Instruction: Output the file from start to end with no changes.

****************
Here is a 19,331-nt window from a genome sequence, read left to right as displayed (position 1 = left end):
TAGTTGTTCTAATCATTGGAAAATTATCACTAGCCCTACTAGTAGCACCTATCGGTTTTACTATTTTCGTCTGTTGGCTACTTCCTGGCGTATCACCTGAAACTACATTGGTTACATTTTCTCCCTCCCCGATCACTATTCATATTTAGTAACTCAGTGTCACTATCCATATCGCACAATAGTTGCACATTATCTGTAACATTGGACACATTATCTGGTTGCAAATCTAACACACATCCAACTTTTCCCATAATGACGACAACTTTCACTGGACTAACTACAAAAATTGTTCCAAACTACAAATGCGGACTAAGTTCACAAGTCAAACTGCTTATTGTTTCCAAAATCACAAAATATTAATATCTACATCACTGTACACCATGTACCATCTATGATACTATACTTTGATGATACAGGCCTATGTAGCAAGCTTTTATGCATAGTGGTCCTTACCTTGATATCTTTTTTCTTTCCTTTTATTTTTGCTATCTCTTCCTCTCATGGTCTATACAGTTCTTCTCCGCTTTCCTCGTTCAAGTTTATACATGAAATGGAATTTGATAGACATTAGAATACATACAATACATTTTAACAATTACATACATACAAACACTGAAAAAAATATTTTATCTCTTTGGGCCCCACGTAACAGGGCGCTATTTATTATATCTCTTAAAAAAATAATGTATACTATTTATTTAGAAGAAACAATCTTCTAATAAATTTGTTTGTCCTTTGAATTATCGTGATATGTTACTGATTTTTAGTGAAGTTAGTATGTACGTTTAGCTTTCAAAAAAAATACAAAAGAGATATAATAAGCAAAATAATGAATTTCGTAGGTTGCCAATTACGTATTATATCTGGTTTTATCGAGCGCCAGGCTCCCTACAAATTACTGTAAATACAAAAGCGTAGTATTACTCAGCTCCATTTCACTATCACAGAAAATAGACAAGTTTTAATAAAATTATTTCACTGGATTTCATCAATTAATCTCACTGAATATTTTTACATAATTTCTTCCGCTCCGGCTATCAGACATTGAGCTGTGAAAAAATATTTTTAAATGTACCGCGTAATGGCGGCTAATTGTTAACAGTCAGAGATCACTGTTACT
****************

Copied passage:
Here is a 19,331-nt window from a genome sequence, read left to right as displayed (position 1 = left end):
TAGTTGTTCTAATCATTGGAAAATTATCACTAGCCCTACTAGTAGCACCTATCGGTTTTACTATTTTCGTCTGTTGGCTACTTCCTGGCGTATCACCTGAAACTACATTGGTTACATTTTCTCCCTCCCCGATCACTATTCATATTTAGTAACTCAGTGTCACTATCCATATCGCACAATAGTTGCACATTATCTGTAACATTGGACACATTATCTGGTTGCAAATCTAACACACATCCAACTTTTCCCATAATGACGACAACTTTCACTGGACTAACTACAAAAATTGTTCCAAACTACAAATGCGGACTAAGTTCACAAGTCAAACTGCTTATTGTTTCCAAAATCACAAAATATTAATATCTACATCACTGTACACCATGTACCATCTATGATACTATACTTTGATGATACAGGCCTATGTAGCAAGCTTTTATGCATAGTGGTCCTTACCTTGATATCTTTTTTCTTTCCTTTTATTTTTGCTATCTCTTCCTCTCATGGTCTATACAGTTCTTCTCCGCTTTCCTCGTTCAAGTTTATACATGAAATGGAATTTGATAGACATTAGAATACATACAATACATTTTAACAATTACATACATACAAACACTGAAAAAAATATTTTATCTCTTTGGGCCCCACGTAACAGGGCGCTATTTATTATATCTCTTAAAAAAATAATGTATACTATTTATTTAGAAGAAACAATCTTCTAATAAATTTGTTTGTCCTTTGAATTATCGTGATATGTTACTGATTTTTAGTGAAGTTAGTATGTACGTTTAGCTTTCAAAAAAAATACAAAAGAGATATAATAAGCAAAATAATGAATTTCGTAGGTTGCCAATTACGTATTATATCTGGTTTTATCGAGCGCCAGGCTCCCTACAAATTACTGTAAATACAAAAGCGTAGTATTACTCAGCTCCATTTCACTATCACAGAAAATAGACAAGTTTTAATAAAATTATTTCACTGGATTTCATCAATTAATCTCACTGAATATTTTTACATAATTTCTTCCGCTCCGGCTATCAGACATTGAGCTGTGAAAAAATATTTTTAAATGTACCGCGTAATGGCGGCTAATTGTTAACAGTCAGAGATCACTGTTACT